MPD’s defiance of NEAR Act data requirements is a symptom of a larger transparency problem within the Department. To date, MPD has not published data on youth arrests covering any portion of 2022, pursuant to D.C. Code 16-2333(f).

In September of 2020, the National Police Foundation (NPF) conducted an assessment of MPD’s Narcotics and Specialized Investigations Division (NSID), which includes the GRU. Pursuant to the legislation that called for the assessment, the report was supposed to cover the period of January 1, 2017 through December 31, 2019. Due to data being unavailable for earlier periods, the NPF was only able to conduct its assessment on data from August 1, 2019 through January 31, 2020. This meant they were only able to get a limited scope of the activities and complaints involving the NSID.

The Department has historically been intransigent toward requirements and recommendations intended to improve its functioning, whether those were based on mandates from enacted laws or recommendations from entities such as the Office of Police Complaints (OPC) and the Office of the D.C. Auditor. MPD has had no incentive to change because no mechanisms currently exist to hold it accountable for such behavior. Without meaningful consequences, MPD will likely continue contravening District laws, which they are not only bound by, but sworn to uphold and charged with enforcing in our communities. It is the Council’s duty as an oversight body to ensure that agencies are doing what is required of them. It is also the responsibility of the Council to hold agencies accountable when they are not performing their duties.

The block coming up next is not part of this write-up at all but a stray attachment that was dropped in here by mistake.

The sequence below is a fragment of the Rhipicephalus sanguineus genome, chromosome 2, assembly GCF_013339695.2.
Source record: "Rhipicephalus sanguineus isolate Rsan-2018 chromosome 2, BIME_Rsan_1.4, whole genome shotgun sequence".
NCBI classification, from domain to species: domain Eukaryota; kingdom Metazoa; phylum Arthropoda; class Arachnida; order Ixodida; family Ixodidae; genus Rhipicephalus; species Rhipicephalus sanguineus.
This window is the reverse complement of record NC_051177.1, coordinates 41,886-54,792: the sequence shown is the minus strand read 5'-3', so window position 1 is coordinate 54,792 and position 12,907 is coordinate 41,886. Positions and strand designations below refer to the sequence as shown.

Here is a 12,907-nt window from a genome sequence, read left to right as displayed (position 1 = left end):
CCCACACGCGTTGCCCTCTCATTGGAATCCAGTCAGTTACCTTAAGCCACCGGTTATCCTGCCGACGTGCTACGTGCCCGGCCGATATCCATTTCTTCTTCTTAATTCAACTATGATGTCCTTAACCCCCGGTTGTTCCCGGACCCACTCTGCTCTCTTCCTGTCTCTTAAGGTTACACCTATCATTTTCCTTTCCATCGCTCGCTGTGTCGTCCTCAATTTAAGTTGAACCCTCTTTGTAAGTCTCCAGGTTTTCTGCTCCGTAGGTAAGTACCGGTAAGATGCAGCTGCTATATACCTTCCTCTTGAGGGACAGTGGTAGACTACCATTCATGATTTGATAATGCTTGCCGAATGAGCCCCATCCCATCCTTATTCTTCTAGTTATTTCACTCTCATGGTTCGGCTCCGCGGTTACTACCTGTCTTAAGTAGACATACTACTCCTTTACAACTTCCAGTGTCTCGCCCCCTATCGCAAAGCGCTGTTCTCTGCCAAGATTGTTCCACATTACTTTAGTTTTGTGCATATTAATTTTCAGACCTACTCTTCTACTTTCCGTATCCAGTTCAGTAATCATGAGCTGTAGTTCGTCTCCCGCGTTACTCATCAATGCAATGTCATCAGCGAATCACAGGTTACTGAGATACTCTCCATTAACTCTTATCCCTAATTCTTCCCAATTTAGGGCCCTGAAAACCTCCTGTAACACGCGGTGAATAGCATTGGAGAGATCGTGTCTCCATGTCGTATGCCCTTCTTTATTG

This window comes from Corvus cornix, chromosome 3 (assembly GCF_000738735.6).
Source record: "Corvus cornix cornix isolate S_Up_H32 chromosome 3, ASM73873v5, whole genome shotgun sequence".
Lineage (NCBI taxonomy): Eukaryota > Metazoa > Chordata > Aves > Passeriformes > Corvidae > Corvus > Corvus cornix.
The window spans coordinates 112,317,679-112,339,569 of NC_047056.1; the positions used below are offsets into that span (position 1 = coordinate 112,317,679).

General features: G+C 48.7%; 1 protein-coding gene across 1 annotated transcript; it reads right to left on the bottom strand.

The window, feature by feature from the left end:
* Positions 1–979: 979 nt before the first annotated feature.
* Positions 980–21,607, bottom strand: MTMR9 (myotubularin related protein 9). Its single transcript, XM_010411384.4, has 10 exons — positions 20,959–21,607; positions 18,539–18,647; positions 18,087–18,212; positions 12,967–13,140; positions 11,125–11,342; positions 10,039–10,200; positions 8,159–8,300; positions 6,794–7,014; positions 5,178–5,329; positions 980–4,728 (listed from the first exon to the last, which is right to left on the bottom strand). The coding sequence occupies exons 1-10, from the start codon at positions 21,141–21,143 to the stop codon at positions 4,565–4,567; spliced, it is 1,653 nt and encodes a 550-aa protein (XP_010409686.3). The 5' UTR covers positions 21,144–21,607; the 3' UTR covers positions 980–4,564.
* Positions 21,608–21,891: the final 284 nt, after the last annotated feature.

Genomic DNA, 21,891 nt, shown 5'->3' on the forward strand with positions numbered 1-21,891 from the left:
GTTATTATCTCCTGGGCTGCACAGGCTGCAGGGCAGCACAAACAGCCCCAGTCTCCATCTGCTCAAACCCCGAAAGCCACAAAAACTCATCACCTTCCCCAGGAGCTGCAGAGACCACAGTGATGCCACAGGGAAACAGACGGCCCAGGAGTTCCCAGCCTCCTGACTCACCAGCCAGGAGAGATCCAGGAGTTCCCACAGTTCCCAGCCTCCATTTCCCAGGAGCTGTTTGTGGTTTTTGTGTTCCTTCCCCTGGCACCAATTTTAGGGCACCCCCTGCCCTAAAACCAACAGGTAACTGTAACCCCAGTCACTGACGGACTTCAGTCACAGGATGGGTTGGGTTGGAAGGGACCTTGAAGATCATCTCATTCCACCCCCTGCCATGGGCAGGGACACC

As the Council continues contemplating ways to bring about more transparency and accountability to policing in the District, we hope you consider the following recommendations for addressing this issue:

  1. Regarding the stops data, the Council should pass an amendment to the NEAR Act requiring MPD to publish stops data every six months. The NEAR Act mandates collection, but does not currently require publication, of stops data. Mandating publication of the data would add an accountability measure that currently does not exist.
  2. With regard to NEAR Act stops data, the Council should consider requiring MPD to give the OPC access to the raw data and should authorize OPC to release the data. This could get around the issue of waiting on MPD to release the data and would add an additional oversight mechanism.
  3. Recognizing that the issue of noncompliance goes beyond the NEAR Act stops data, as a more general solution the Council should also consider tying MPD’s budget to its compliance with certain mandates, including data reporting. At the very least, the Council should consider implementing a system of fines and fees for violations of such requirements.